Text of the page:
The goals, therapy ideas, resources, and content on my website are just examples and should be modified to fit your specific client’s goals, needs, family desires, and your clinic expertise.
The goals, therapy ideas, information, and content on both my website and in my resources only represent a very small portion of the goals you might target in speech and language therapy.
They are heavily biased by the types of workplaces I’ve personally worked in, my personal background, and my interests in the field of SLP.
In addition, you need to follow the guidelines, laws, and rules of your facility, your state, and all federal rules when writing goals of your own.See goal bank
Here’s a few other thoughts of mine related to goal writing… ⬇️
Goals, goals, goals! There’s a lot to think about when it comes to writing speech and language therapy goals. I share examples of different goals in the goal bank and skill sections throughout my website.
The general structure I follow for writing goals is:
- Given ___________ (supports)
- when ____________ (conditions, activity)
- NAME will ____________ (skill)
- ______________ (measurement – with % accuracy, in #/# opportunities, # of times in a 20 minute session, across # of sessions, etc…)
Your facility might require additional components including baseline data, etc..
Of course, all of the above variables can and should be adjusted for each student’s needs, baseline skills, preferred supports, and historical rate of progress/learning.
And avoid writing too many goals at any given time. Here’s why I’m always advocating for writing fewer goals:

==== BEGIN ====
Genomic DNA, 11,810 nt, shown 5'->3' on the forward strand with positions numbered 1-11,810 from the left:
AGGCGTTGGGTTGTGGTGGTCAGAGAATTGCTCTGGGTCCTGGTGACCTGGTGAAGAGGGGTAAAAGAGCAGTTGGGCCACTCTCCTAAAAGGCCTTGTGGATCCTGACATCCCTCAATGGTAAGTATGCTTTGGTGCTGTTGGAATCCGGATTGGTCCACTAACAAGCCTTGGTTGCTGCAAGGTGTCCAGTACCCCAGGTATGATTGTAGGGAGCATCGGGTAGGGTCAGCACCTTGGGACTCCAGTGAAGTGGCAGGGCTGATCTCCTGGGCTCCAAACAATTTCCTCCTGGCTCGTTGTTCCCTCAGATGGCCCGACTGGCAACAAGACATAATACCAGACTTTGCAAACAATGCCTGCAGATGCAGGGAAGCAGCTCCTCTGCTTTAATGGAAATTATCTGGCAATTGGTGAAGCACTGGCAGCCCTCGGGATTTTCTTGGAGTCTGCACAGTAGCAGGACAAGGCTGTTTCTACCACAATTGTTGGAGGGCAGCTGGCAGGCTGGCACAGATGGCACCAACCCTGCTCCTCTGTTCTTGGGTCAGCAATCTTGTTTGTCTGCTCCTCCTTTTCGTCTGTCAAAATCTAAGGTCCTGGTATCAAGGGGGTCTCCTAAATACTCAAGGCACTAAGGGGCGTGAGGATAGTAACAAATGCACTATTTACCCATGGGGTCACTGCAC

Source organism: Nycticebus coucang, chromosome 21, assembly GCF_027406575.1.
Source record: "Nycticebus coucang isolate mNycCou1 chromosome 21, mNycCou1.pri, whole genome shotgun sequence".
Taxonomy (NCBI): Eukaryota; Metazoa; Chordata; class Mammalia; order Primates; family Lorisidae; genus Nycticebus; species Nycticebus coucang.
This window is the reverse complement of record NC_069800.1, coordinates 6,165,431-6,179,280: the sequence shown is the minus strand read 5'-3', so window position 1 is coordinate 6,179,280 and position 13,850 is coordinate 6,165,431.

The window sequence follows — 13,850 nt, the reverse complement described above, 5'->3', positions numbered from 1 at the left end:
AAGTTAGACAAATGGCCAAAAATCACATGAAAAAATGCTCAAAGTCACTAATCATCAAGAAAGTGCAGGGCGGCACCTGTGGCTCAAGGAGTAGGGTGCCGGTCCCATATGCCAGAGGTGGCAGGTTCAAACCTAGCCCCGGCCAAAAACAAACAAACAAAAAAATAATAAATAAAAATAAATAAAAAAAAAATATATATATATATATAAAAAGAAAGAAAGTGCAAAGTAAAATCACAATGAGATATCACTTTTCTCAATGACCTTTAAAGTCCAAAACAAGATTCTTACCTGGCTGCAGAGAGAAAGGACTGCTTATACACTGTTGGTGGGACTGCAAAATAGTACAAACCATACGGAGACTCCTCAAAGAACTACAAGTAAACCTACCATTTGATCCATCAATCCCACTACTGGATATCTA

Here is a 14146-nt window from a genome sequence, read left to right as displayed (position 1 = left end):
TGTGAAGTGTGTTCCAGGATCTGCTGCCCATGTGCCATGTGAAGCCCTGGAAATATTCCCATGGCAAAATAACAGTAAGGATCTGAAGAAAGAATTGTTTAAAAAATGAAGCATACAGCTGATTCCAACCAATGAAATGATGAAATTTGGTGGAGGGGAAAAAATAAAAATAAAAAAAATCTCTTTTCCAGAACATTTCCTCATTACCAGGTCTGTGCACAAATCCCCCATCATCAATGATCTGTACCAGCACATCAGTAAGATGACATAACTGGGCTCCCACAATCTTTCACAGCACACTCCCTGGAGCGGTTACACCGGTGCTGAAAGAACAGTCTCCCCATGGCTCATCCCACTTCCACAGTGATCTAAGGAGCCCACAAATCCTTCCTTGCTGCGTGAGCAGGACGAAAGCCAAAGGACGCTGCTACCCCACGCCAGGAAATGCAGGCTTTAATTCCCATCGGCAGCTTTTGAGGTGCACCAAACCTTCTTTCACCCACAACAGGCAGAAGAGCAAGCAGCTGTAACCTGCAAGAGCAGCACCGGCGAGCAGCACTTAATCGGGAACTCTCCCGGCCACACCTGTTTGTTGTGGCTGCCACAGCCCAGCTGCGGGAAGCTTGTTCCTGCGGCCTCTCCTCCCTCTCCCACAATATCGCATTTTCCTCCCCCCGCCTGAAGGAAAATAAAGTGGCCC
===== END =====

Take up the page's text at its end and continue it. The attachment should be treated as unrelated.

Let’s say you have 4 students in a group. Each student has 4 language goals and they are all slightly different.
Honestly, this isn’t even the most challenging group you’ll have in your career… am I right??
So, you’re balancing 16 goals per school year for that specific group. Now, let’s assume you’re seeing them twice a week and that a school year is 40 weeks long.
That means you’ll see that group 80 times during a school year. We all know this is the real world and students are often sick, they go on field trips, and you know, you might be in a meeting once and a while. But… let’s just go with 80.
If you divide 80 (sessions per year) by 16 (goals per group), you get….. FIVE.
I personally think for many of the students we work with, expecting major progress on difficult skills that require our expertise in only (a max of) FIVE sessions a school year sessions is just setting yourself up for disappointment, frustration, and exhaustion.
And for me personally, providing direct teaching and support on 4 different goals during a 20-30 minute session with 4 students with differing needs sounds equally as challenging.
For tons of goal ideas and incredible tools for data tracking and progress monitoring, I’d highly recommend SLP Toolkit. I’m not an affiliate or anything – just a big fan of the tool and Sarah and Lisa, the SLPs behind it.
To see more goal ideas for speech and language therapy, check out my FREE GOAL BANK!
And to read more about goal writing, data collection, or progress monitoring, click here.
Hope these thoughts on goals are helpful!